My previous post was about the Declaration of Independence and how it’s a compelling example of a change manifesto. I can’t stop thinking about the phase ‘we hold these truths to be self-evident’. It has been tumbling through my brain incessantly, and the more I think about it the more I am awestruck.  The word ‘self-evident’ is absolute genius. (Fun fact: the original draft used the terms ‘sacred and undeniable’.)

Self-evident is a wondrous term. The word ‘evident’ is from the latin ‘evidens’; it means ‘obvious to the eye or mind’. The Founding Fathers are basically saying, “Don’t even think of arguing about this because it’s as obvious as the nose on your face. Don’t waste our time.”

And then this got me thinking – are there truths that I hold to be self-evident?

Surprisingly, there aren’t that many. I’m not typically a ‘black/white’ kind of guy; I’m more a ‘shades of grey’ person. (I know what you are thinking and you can stop right now. I can see far more than just fifty.)

But I do hold a few self-evident truths. From the perspective of change management, there are three.

I hold these truths to be self-evident: That you know less than you think you know, that you have less control over things than you think you do, and that there are no silver bullets.

You know less than you think you know

One of the challenges that you have is that while you possess a certain depth and breadth of experience (and it may be considerable) as well as a body of knowledge that spans many areas (which also may be considerable), you also have a set of biases, preconceived notions and beliefs (which are definitely considerable).  It is these beliefs that cause you dismiss or to not even consider options that lie outside your experience. This behavior is called confirmation bias. When confirmation bias takes hold you start to only see facts that support your preconceived notions and tend to dismiss objections and exceptions as irrelevant or immaterial. You also start to underestimate the difficulty of the task at hand because you are focusing on the desired outcome rather than likely outcome.

How should you combat this?  How do you counteract your own tendency towards ‘blue sky’ thinking? I have a few suggestions. Research initiatives that are similar in nature and learn from their success, and more importantly, their failures. Engage some individuals with relevant experience to review your plans. Get someone who you trust to act as a devil’s advocate and work on developing clear, objective arguments against the approach you are taking and then make sure you can counter the arguments. When exceptions arise don’t dismiss them out of hand, ask why they occurred and make sure that you get real answers. Invest some time in searching for evidence that contradicts your assumptions.

You have less control over things than you think you do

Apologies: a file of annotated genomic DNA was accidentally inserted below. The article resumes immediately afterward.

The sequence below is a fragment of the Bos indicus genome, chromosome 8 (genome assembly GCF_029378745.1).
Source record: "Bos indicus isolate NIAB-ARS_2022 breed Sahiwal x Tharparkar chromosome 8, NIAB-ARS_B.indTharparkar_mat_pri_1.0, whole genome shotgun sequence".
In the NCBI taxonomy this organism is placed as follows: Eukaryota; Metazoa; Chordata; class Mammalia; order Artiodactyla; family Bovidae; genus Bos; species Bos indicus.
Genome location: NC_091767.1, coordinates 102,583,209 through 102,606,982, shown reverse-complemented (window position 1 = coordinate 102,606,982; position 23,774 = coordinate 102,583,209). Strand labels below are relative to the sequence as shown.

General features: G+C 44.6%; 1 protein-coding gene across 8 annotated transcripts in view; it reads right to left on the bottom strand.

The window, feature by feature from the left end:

There are a number of things that you can control. You can control your behavior. If you are in a position of authority to some degree you can control the behavior of others. You can control how time is allocated. This is good news if you are an operations manager or a project manager because controlling the tasks performed by the individuals who report to you is critical to getting work done. But there is bad news as well; there is a multitude of things you can’t control; these things are not normally considered in your decision making process because you are operating under the illusion of control. You can’t control the weather. Or when someone falls ill.  Or wins the lottery. Or gets hit by a bus. Or when they have an argument with their spouse and spend the whole day wondering why they got married in the first place. Or when a server blows up or an assembly line fails. Or when a critical supplier or customer unexpectedly goes out of business. The list goes on and on. The universe of things that you can’t control is vastly larger than the one where you have control.

Planning for foreseeable issues is risk management.  The real challenge arises when you need to plan for unforeseeable risks – for uncertainty. For this there are no easy answers. Build contingency into schedules. Hire competent people and make sure you keep them engaged. Model and simulate the end state and see where the breakdown and bottlenecks occur. Establish metrics and monitor them, and don’t ignore the exception cases. And when an uncertain event occurs, be prepared to react quickly and decisively.

There are no silver bullets

Human beings like easy. Easy is good, it’s understandable and it doesn’t require a lot of effort on anyone’s part. Need proof? Watch late night TV for a little while and you will see exercise machines that will remake you in just 20 minutes a day; diet regimens that cause the pounds to just melt away; a countertop oven that can cook your entire Sunday dinner in less than an hour. Plus you can find love – just dial this phone number now, operators are standing by!

The software industry is rife with companies that promote their software as the be all and end all. Just buy Acme WhizBang! Version 1.0 and watch your productivity skyrocket! Guaranteed improvements of up to 200%! Installs in less than a day! Up and running in a week! Except … except it’s just in beta testing, it’s never been integrated into an environment like yours, the training material isn’t complete and our company is bleeding money and is trying to sell itself to Google or Oracle or to anyone who’s buying. But please don’t delay – this software is all you need!

Don’t be fooled. Successful change requires clearheaded thought and significant effort – anyone who tells you otherwise is misleading you.

But what do you think?  Am I too pessimistic? Or maybe too pessimistic? Are there self-evident truths that I should have included? Feel free to comment!

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